Yang Xiao, an assistant professor in the Department of Computer Science, has received $300,000 from the National Science Foundation's Secure and Trustworthy Cyberspace (SaTC) program for a four-year project building an anti-tracking and robocall-free architecture for mobile networks.
The SaTC program is a collaborative research program that supports research addressing cybersecurity and privacy, drawing on expertise in one or more of these areas: computing, communication and information sciences; engineering; economics; education; mathematics; statistics; and social and behavioral sciences.
Xiao's project, "Collaborative Research: SaTC: CORE: Medium: An Anti-tracking and Robocall-free Architecture for Next-G Mobile Networks," marks the first UK faculty member to receive an award from the SaTC program.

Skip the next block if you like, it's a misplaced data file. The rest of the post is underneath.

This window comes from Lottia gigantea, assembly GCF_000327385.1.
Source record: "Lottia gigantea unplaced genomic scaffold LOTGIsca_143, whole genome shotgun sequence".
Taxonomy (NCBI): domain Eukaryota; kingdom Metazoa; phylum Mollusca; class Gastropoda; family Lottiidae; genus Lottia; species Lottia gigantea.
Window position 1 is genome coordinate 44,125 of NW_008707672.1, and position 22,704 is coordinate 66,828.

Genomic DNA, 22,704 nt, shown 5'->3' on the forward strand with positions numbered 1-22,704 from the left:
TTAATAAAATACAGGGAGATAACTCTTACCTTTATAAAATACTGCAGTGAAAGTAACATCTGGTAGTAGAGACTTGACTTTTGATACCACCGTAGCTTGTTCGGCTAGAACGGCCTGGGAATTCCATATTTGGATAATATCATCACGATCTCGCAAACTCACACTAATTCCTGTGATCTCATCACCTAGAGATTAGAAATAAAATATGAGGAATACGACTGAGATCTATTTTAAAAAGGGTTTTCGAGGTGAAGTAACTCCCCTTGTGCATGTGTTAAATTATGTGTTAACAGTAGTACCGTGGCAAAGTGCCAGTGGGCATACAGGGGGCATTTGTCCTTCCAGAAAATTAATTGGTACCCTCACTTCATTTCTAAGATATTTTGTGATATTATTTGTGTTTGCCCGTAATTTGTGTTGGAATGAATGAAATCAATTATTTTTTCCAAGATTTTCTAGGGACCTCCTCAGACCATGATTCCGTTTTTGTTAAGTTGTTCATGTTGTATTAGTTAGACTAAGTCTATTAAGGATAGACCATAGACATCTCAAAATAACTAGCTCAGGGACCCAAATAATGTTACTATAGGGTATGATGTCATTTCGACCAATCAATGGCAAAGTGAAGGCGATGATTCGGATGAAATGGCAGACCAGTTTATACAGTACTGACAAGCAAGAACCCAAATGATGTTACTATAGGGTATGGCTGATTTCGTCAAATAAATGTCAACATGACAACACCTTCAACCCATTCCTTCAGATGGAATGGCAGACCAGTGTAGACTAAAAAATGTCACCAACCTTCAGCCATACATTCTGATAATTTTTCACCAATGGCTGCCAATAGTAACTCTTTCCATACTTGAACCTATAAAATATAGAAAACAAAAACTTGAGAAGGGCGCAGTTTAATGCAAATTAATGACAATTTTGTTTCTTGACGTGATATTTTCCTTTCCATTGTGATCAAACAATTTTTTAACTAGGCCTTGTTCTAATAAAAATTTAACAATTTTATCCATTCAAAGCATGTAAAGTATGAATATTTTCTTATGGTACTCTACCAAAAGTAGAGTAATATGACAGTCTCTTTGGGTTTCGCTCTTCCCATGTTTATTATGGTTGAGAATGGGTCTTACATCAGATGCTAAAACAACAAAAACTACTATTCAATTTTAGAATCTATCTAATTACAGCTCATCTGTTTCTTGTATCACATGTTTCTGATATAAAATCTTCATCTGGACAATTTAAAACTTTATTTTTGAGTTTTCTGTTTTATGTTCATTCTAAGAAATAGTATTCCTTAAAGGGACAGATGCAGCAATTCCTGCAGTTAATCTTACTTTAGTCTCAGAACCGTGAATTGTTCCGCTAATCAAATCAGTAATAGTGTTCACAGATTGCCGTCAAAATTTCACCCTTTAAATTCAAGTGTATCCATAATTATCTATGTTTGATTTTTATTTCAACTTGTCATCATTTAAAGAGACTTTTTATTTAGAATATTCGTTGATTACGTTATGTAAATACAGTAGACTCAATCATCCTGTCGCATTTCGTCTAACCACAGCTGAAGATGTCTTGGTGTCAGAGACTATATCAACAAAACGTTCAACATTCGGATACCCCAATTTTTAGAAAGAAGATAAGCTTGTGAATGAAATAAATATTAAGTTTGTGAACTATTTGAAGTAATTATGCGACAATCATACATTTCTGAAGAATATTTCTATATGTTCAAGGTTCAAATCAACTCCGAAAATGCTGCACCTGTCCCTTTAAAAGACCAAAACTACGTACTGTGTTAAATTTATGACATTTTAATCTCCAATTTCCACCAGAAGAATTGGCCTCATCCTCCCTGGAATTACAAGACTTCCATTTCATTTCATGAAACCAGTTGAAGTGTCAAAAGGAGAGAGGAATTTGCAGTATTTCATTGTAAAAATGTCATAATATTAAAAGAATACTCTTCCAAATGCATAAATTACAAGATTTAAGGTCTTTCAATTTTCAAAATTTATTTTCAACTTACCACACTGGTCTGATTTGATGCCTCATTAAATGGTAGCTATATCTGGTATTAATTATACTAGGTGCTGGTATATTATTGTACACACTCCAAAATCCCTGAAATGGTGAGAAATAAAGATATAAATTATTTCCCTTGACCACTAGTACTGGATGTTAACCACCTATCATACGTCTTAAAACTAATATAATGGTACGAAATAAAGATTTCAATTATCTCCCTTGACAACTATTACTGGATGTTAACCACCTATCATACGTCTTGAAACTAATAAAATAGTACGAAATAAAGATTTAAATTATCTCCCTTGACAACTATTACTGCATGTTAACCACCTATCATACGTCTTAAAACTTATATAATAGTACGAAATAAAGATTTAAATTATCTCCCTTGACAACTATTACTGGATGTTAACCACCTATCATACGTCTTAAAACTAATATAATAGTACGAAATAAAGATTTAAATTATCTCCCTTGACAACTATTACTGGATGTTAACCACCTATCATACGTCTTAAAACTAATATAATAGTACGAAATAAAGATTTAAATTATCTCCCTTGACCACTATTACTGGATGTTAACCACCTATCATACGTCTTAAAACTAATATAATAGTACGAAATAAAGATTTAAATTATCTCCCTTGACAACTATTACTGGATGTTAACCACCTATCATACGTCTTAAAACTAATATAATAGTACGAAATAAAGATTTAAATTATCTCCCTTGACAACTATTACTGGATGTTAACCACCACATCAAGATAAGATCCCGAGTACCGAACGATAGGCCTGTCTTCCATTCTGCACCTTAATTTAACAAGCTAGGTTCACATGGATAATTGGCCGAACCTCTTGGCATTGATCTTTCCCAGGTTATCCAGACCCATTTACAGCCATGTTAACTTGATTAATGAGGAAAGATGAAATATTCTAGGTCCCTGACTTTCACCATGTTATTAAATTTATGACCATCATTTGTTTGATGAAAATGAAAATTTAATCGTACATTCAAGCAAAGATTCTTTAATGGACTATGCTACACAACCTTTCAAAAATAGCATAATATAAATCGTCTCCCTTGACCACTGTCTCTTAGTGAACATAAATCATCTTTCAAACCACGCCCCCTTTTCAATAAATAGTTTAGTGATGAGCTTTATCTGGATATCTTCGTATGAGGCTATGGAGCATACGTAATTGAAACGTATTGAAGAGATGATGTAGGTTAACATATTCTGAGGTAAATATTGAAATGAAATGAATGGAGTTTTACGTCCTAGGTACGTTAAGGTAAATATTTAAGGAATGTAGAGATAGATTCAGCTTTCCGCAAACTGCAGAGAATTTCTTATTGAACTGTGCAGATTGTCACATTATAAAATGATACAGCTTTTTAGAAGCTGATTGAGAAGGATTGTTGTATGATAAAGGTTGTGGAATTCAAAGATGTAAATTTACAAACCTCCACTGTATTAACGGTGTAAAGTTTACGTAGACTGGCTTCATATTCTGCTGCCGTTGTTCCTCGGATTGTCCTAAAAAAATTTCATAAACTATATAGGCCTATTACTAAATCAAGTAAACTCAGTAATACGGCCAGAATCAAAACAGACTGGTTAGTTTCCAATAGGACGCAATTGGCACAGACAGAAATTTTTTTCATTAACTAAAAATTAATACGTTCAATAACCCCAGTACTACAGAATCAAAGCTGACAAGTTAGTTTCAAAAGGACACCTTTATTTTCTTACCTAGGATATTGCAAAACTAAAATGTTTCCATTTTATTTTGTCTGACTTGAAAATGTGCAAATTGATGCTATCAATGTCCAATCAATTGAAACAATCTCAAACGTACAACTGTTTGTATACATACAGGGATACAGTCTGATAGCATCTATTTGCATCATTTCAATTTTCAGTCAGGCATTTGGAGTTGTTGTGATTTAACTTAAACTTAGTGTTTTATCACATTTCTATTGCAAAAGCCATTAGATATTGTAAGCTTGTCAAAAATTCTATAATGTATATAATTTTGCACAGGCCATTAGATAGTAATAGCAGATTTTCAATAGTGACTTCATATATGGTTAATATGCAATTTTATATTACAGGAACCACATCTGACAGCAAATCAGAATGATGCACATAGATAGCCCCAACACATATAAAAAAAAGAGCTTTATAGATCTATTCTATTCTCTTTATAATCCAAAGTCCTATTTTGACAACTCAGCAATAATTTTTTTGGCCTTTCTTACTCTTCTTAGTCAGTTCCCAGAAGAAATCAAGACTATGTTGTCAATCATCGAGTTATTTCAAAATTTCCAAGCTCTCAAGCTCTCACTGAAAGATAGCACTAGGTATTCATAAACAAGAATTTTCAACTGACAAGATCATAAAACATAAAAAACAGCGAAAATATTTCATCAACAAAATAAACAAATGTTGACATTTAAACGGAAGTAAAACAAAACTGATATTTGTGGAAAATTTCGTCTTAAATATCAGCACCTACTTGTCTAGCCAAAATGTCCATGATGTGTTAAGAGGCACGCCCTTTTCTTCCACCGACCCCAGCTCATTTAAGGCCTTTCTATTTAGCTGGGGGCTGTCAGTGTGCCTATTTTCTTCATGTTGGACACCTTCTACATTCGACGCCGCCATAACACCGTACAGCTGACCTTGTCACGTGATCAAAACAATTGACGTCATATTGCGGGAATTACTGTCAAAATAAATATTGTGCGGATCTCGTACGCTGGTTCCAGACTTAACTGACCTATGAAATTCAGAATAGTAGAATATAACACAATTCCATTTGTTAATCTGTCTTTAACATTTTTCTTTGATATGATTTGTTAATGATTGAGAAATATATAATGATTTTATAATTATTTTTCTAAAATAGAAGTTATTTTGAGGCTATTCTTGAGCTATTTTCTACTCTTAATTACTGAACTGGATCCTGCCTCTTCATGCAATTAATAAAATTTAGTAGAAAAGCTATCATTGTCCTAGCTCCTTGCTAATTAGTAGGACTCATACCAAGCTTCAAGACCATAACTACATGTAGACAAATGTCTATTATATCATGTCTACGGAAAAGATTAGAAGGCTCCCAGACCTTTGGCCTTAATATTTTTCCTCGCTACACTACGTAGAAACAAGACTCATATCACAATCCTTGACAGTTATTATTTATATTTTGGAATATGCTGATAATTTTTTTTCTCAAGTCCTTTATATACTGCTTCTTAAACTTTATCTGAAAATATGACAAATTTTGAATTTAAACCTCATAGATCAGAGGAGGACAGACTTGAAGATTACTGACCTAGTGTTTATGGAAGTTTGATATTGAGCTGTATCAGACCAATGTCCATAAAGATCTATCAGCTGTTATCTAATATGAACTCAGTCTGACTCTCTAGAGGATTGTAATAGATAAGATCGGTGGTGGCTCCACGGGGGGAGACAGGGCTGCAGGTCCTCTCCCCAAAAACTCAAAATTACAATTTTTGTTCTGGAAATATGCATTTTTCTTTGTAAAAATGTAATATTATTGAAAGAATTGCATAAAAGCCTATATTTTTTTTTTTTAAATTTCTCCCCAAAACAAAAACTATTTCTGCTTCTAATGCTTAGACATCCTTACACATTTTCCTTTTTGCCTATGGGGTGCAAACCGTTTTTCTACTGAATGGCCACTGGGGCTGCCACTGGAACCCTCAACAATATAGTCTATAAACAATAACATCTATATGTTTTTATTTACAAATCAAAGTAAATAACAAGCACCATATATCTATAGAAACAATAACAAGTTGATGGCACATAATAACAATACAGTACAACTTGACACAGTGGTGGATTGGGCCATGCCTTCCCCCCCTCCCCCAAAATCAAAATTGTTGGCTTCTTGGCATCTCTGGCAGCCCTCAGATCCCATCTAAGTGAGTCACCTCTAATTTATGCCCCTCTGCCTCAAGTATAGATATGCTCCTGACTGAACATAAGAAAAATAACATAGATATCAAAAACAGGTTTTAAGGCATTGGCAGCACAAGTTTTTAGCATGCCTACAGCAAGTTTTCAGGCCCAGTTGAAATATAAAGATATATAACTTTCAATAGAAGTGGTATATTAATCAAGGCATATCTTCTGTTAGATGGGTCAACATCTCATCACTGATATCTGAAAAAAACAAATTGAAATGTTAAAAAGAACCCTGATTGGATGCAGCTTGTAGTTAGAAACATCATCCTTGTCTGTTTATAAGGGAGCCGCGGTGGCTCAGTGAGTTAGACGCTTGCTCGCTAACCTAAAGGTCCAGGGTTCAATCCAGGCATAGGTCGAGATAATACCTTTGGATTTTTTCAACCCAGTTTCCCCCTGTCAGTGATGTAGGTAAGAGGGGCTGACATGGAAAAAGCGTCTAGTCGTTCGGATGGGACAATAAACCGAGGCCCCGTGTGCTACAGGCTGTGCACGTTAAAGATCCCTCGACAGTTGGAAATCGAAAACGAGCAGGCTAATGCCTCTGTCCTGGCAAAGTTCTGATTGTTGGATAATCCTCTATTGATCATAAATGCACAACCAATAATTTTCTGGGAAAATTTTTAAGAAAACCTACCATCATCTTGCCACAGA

Mobile tracking and robocalls are well-known privacy problems facing mobile users in current modern mobile cellular networks. With the deployment of 5G mobile communications technology and beyond, the tracking capability of a mobile network operator (MNO) allows it to constantly harvest users’ location and service data with unprecedently precision. In the meantime, automatic voice calls–- commonly known as robocalls, have been widely exploited by scammers to perform telecom frauds. In this project, we aim to develop a privacy-preserving mobile access architecture that can protect mobile users from mobile tracking/profiling and robocall scams. We make the critical observation that the root cause of mobile tracking and robocalls, along with most other privacy threats to mobile users, lies in the fact that mobile users must reveal their long-term identities, represented by Subscription Permanent Identifier (SUPI) and phone number, to the mobile network during their access to service. In response, the proposed anti-tracking and robocall-free architecture allows a legitimate mobile user to access the cellular service anonymously; different connections made by the same user at different times shall not be linkable. To achieve practicality for real-world deployment, our architecture is also designed to be backward compatible with the crucial mobile network functions in existing mobile networks, particularly user accountability (when requested by law enforcement) and mobile calling functions. To realize the above objectives, we plan to make novel combined use of anonymous credential (AC) and trusted platform module (TPM) technologies that involve the design and verification of a suite of cryptographic protocols as well as the construction of a testbed. The proposed architecture, protocols, and testbed, once implemented and evaluated successfully, will not only solve the long-standing mobile tracking and robocall problems but also contribute to the theoretical and practical knowhows toward building secure and trustworthy next-G mobile systems.